By Debra Moore
Plumas Unified School District has a new school board member — Quincy resident JoDee Read. She succeeds Dwight Pierson who represented Trustee Area 3 (Quincy/Meadow Valley) before he resigned from the board effective Sept. 4 to spend more time with family.
The board had the option of calling for a special election or appointing someone to serve until the next election, which will be in 2022. They chose the latter option and asked for interested parties to apply and received two applications.
During the school board’s Oct. 14 meeting, the trustees interviewed Read as well as April Gott. Read is the CEO of Plumas District Hospital and the parent of a child in the school district. Gott is a coach, a Sheriff’s Office employee, and a former student in the district, as well as the parent of two daughters who attended school in the district.
The school board asked the candidates a series of eight questions with each given 3 minutes to respond. However, their answers were brief, and the interview process wrapped up in just about a half hour.
The first and most obvious question was “Why?” Given that this is an unprecedented time in public education and the time commitment that is involved, the candidates were asked why they chose to apply now and if any particular issue drove them.
Gott cited her experience as a parent to a student during this challenging time and her ability to bring that to the board. She also wanted the opportunity to bring the community together.
Read cited the desire to emotionally support students and said that “there is no greater gift than to be able to support our children.” (That’s a phrase that resonated with the school board and played into their final decision.)
When asked about the particular skills they bring to the position, Read cited her experience as a CEO and her ability to understand the financial picture, as well as her capacity to build relationships. Gott cited her leadership abilities as demonstrated by her position in the jail and her ability to find solutions to problems. She also cited teamwork as important.
They were also asked what major issue faced the district and education as a whole. “How do we ensure that we don’t come from a place that’s too far behind,” Read responded, citing funding and the pandemic as challenges. Gott said that lack of socialization was an issue and she wanted students to be able to get out of the house and into the fresh air. She also mentioned special education as an issue she would want to be involved in.
Both candidates cited listening to the community as an important part of serving on the school board. Gott also mentioned communication and teamwork, while Read mentioned the responsibility to provide oversight on the budget and policies and procedures.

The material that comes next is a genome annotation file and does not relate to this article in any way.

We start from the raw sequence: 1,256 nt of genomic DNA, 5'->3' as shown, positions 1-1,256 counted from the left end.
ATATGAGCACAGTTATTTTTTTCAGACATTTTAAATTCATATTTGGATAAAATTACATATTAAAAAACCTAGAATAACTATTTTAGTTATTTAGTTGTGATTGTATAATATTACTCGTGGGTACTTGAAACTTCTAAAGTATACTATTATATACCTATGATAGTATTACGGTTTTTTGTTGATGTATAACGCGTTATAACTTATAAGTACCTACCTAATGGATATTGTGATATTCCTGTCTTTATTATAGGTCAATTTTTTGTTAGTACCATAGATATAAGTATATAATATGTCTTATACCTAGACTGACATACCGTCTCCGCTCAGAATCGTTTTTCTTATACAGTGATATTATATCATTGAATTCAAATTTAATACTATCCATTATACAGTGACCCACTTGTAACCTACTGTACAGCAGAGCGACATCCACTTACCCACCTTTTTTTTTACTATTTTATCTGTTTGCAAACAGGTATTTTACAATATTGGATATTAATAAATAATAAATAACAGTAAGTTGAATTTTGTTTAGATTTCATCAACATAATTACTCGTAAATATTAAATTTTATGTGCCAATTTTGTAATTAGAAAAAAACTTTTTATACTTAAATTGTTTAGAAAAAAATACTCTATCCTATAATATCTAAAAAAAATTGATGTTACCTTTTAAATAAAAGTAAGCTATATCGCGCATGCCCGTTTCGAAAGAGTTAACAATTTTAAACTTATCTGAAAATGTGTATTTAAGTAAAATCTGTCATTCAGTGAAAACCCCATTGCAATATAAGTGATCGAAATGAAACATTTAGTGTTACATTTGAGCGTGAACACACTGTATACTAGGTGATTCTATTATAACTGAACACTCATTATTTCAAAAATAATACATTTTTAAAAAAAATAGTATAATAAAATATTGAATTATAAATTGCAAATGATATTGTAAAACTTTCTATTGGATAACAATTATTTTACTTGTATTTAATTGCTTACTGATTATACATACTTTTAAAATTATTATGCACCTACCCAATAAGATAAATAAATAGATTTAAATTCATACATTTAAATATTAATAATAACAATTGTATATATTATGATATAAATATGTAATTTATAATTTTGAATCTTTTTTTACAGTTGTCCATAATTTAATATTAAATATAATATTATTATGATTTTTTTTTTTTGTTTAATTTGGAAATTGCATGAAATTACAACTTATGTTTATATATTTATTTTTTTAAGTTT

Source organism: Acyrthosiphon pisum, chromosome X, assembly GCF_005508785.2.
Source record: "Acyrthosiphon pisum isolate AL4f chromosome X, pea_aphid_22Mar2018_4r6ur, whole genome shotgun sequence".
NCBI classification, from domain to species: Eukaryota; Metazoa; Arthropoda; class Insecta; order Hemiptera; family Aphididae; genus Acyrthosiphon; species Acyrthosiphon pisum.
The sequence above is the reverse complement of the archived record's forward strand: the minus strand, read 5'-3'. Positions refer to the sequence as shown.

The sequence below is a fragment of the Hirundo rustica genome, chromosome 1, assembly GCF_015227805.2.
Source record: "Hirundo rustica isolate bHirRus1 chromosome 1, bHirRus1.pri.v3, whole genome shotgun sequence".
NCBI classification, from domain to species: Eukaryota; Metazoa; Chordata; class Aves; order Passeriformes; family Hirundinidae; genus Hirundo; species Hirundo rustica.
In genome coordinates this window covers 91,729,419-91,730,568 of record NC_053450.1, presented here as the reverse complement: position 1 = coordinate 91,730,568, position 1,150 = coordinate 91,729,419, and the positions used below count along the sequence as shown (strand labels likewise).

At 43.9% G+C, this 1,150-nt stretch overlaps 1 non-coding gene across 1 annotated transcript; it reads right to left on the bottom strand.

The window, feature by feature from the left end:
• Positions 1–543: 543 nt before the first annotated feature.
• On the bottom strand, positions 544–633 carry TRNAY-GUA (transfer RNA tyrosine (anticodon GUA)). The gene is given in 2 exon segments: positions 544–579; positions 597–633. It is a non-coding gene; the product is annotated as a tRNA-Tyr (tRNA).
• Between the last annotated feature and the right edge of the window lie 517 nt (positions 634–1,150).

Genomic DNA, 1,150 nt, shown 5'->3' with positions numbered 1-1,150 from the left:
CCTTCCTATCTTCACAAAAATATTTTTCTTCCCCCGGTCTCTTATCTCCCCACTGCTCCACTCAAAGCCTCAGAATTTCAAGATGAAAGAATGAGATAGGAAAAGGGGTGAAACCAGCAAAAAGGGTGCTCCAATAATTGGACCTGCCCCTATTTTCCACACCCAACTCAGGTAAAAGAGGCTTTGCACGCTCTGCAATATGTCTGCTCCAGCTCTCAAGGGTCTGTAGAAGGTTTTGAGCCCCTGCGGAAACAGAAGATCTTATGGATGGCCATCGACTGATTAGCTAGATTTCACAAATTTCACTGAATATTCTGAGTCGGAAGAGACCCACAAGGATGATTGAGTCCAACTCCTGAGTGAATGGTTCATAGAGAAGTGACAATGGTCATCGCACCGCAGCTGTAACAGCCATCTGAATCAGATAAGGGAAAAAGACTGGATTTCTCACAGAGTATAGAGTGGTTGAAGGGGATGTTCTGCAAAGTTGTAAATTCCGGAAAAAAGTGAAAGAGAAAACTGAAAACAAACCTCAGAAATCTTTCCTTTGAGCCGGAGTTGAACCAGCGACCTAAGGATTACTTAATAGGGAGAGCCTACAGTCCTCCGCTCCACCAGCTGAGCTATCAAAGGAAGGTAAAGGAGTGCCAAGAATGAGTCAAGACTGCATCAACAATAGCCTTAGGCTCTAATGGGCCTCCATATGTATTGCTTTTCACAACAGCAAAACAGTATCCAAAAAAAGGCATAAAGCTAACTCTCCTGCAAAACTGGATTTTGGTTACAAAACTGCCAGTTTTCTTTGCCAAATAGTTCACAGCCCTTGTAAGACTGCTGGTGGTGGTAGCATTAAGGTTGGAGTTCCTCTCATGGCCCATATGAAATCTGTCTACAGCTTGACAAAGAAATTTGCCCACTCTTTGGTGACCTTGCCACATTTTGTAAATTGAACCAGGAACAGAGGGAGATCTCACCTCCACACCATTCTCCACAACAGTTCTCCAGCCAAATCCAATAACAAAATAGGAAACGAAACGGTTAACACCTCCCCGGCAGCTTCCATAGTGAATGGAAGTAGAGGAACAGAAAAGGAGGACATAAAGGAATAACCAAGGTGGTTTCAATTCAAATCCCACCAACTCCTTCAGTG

Each candidate was invited to share a final thought. “I’m very, very pleased you have two qualified candidates,” Read said.
Gott wanted the board to know how committed she was to the community and to the school district, and also acknowledged Read. “I feel honored to be alongside someone who is such a great candidate,” she said.
After a 10-minute recess, during which the school board members gathered their thoughts, they met in open session to discuss the merits of each candidate. They all singled out the appeal of Gott, who not only has coached in the school district, but grew up in Quincy and attended school in the district. That struck a chord with Trustee Joleen Cline who said, “Miss Gott has experience as a student herself and as a parent. I don’t know if we’ve ever had that on the board before.”
Board members also acknowledged Gott’s nod to special education when asked if there were any issues that she would want to focus on. “She mentioned it not once, but twice,” Trustee Dave Keller said.
Trustee Traci Holt said she was impressed with the experience Gott has had in various facets of the schools including as a coach.
Trustee Leslie Edlund liked Gott’s emphasis on teamwork and collaboration, which she described as “essential on the board.”
However what impressed the trustees about Read was her experience as a hospital CEO and her grasp of budgets, policies and working as a team. “She has incredible budget and policy experience; this would be an easy transition for her,” Trustee Edlund said.
Trustee Cline liked that Read addressed the emotional health of students and Trustee Holt referenced her statement regarding “no greater gift than to support out children,” as did Trustee Keller.
“She also had a few stand out comments on student achievement which is a top priority for me,” Trustee Holt said.
Edlund summed up the sentiments of her fellow trustees when she said, “We have two amazing choices; we’re in a really lucky position.”
All of the trustees noted that they scored the candidates extremely close with Keller saying that only 1 point separated the two. “No matter who we select, we can’t go wrong,” he said, before making the recommendation to choose Read. It was a unanimous vote.
Following the vote, Read was sworn into office and served out the remainder of the meeting.